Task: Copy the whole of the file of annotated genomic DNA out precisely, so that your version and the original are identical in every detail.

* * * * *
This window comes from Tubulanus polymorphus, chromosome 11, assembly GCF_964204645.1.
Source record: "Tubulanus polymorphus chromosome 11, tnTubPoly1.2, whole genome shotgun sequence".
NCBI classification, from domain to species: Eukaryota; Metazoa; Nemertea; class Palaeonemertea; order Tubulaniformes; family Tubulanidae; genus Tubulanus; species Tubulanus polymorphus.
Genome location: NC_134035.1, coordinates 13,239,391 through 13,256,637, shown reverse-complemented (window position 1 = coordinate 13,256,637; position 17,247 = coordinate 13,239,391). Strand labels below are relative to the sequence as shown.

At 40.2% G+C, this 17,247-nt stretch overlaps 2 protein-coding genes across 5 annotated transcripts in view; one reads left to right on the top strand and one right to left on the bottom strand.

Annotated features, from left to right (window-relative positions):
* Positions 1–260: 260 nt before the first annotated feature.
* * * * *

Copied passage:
This window comes from Tubulanus polymorphus, chromosome 11, assembly GCF_964204645.1.
Source record: "Tubulanus polymorphus chromosome 11, tnTubPoly1.2, whole genome shotgun sequence".
NCBI classification, from domain to species: Eukaryota; Metazoa; Nemertea; class Palaeonemertea; order Tubulaniformes; family Tubulanidae; genus Tubulanus; species Tubulanus polymorphus.
Genome location: NC_134035.1, coordinates 13,239,391 through 13,256,637, shown reverse-complemented (window position 1 = coordinate 13,256,637; position 17,247 = coordinate 13,239,391). Strand labels below are relative to the sequence as shown.

At 40.2% G+C, this 17,247-nt stretch overlaps 2 protein-coding genes across 5 annotated transcripts in view; one reads left to right on the top strand and one right to left on the bottom strand.

Annotated features, from left to right (window-relative positions):
* Positions 1–260: 260 nt before the first annotated feature.